|You are in: Special Report: 1998: 12/98: Christmas and New Year|
Thursday, 24 December, 1998, 08:40 GMT
Santa's sack of software
By Richard Ayers
"I want Lara/Zelda/FIFA 99 for Christmas" - the cry of children across the world who want computer games for Christmas has even more resonance for cash strapped parents this year.
Videogames, for PC or for a console, are the prime present this Christmas. But they cost a pretty penny and retail figures show that despite a pre-Christmas spree, the coffers are running low.
We ask why everyone wants a computer game for Christmas?
While parents get to grip with gaming Father Christmas loads up his sled not with models and dolls but with N64s and Playstations, Half Life and Sin.
The world's economies may have cooled down, but the videogame industry is booming. It is now the fastest growing part of the entertainment industry.
Since her release in November, Lara Croft, the gravity-defying heroine of Tomb Raider 3, will have reached two million homes worldwide.
But even she faces tough yuletide competition from Link, the diminutive character of The Legend of Zelda - Ocarina of Time. In the two weeks of release in the UK, Zelda has even outsold the much trumpeted soft and cuddly Furby.
Bigger than pop, bigger than films
Before long game playing will be the bigger than pop music and bigger than films.
When top games cost between £1.5m and £3m to produce, with films upwards of £20m, videogames are a safe bet.
Staring into a box on Boxing Day
Boxing Day will see millions of people staring into a tv or monitor to control a character on a screen - of course that is after parents have tangled with the wires that, eventually, make up the family computer/console.
Some may say this solitary pursuit will have significant social effects. What is certain is that it will have significant financial ones.
The choice is between personal computers, PCs, and consoles: the Sony Playstation and the Nintendo 64. The brand new Sega Dreamcast is a big hit, but is only available in Japan as yet.
Firstly, if you are buying a machine for games then the statistics say you are either a parent buying for offspring, or a 20 to 35-year-old male buying for himself.
PCs and 'investment'
PCs have always been a good family buy. At Christmas in 1985 my parents said our Commodore 64 would be "educational". Little did they suspect my sisters would never touch it and I would spend all my time loading the classic games Elite and Impossible Mission.
However PCs and consoles are not in direct competition. They aim at and attract different markets - consoles dedicate themselves to games and cost around £100.
The growth in gaming means more than one in 10 UK households with a TV now also have a Playstation and since its launch in late 1995 more than 40m have been shipped worldwide.
Unlike the PC market, with consoles the hardware battle is led by the available software.
One of the reasons Playstation currently leads the field is that, as well as having Lara Croft to front their advertising campaigns, there are also over 400 titles available.
Nintendo has 115 and climbing, but the brand new Dreamcast has only four.
New games cost around £40, but come down in price after six months and can be rented for the same price as a video.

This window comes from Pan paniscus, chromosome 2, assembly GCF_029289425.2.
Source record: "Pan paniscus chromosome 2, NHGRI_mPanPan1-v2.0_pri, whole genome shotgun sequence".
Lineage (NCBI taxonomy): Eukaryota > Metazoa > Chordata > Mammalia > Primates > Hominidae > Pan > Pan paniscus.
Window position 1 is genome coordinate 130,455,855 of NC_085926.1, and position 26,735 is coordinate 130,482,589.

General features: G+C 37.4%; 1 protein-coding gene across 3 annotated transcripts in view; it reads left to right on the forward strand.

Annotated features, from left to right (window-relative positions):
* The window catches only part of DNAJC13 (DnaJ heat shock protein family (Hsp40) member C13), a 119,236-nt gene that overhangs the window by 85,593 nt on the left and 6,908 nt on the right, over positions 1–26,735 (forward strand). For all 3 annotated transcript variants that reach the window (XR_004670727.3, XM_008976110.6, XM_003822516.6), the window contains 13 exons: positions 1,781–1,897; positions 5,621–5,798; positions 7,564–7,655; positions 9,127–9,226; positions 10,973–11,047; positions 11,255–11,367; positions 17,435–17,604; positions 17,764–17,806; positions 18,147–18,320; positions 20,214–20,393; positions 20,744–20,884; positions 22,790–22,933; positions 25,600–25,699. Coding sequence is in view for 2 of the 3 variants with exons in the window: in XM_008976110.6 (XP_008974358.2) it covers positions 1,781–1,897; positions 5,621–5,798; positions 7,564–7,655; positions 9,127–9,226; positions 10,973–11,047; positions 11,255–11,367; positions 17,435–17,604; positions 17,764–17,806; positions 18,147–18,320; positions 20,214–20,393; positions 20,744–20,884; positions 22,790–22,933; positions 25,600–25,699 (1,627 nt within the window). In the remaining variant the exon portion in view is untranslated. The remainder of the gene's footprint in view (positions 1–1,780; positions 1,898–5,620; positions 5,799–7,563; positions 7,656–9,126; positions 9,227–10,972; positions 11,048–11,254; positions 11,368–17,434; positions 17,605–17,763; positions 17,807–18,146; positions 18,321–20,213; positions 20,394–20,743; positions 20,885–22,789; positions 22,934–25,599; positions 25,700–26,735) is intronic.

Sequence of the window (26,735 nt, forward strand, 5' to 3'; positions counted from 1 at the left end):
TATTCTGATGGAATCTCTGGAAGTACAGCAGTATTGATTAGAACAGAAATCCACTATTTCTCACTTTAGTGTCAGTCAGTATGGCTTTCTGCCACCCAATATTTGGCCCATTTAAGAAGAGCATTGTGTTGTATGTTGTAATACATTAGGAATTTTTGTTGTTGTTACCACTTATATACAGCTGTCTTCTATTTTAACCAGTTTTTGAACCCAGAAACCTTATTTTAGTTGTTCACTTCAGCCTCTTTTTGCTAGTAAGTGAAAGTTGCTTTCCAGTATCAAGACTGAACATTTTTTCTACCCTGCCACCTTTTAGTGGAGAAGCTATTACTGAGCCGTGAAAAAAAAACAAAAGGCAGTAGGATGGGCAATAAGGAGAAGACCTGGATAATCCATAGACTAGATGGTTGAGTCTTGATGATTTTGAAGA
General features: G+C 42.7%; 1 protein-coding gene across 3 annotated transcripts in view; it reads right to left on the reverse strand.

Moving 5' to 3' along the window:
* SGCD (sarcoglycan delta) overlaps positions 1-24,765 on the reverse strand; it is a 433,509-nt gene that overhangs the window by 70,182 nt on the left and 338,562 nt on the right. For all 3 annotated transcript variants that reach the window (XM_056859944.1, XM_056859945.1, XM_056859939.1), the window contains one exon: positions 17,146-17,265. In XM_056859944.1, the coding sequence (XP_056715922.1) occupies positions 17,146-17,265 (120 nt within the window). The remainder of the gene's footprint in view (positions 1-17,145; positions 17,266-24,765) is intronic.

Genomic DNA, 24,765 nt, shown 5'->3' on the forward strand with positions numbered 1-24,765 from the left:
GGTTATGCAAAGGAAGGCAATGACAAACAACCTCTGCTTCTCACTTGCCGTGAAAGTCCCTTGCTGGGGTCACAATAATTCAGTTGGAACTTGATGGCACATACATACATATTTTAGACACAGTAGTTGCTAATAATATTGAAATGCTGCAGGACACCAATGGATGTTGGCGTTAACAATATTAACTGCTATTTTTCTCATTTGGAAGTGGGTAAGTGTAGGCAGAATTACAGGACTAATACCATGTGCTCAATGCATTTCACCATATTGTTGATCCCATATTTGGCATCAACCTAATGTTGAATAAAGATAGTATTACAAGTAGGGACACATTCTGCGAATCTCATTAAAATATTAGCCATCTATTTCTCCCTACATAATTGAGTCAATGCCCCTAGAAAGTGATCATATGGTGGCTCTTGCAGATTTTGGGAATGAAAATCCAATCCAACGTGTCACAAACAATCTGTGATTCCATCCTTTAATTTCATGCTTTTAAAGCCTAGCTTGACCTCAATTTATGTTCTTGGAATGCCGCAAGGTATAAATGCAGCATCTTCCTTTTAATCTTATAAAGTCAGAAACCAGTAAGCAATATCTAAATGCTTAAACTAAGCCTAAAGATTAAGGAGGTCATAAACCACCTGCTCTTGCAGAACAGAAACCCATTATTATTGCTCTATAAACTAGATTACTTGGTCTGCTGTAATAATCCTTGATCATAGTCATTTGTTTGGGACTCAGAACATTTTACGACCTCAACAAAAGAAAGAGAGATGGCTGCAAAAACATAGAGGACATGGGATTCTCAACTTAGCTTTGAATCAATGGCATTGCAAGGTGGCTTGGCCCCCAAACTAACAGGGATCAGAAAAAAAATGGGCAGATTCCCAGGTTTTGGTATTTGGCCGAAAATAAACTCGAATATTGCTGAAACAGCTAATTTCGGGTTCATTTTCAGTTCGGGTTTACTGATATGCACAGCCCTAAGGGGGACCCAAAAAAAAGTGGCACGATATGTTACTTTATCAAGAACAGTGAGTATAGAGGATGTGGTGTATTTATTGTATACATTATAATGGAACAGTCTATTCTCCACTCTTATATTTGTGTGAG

It is the quality of game that counts - and that relies on the skill of its creators and the hardware capability.
Nintendo worked with Rare software to produce the groundbreaking and award winning Goldeneye 007 which has been the hit of 1997.
Making full use of the film franchise for plot development, the game combines shoot-em-up experience with great graphics to reduce the level of suspended disbelief that the player needs for that escapist half-hour. Or hour. Or two.
But this is another key point: most games require up to 20 hours of concentrated gaming for a hard-core gamer to finish them. So if you start playing on Boxing day you won't surface till the new year.
Just kids stuff?
So what has changed to instigate such growth?
"More and more people are finding them interesting. Essentially games haven't changed - it's just that more people are starting to take notice and not dismiss them off the base as 'kids stuff'."
The Playstation has dominated the last four Christmases with Lara Croft leading the way in 1996, 97 and 98. Inevitably the archeologist heroine will be a big seller this year with a great look, feel and design to the game.
Following hot on the heels of Goldeneye 007, the N64's Zelda also makes use of its gaming pedigree. Gaming magazine Next Generation has called it "the best game ever designed".
As well as outselling the Furby, this most recent incarnation is expected to sell 335,000 copies in the UK, and 5 million copies worldwide by the end of January.
Sports fans also take their gaming very seriously indeed on both PC and console.
The motor racing game Grand Turismo was one of Europe's best sellers and footballs' FIFA 98 was huge. FIFA 99 is expected to do at least as well in the coming year.
So there is plenty to choose from and the competition for your cash will only intesify.
The videogame generation is already growing up, and you had better be prepared to pay for it, because next year Santa's sleigh will be packed with even more gaming goodies.
02 Dec 98 | Science/Nature
17 Dec 98 | The Economy
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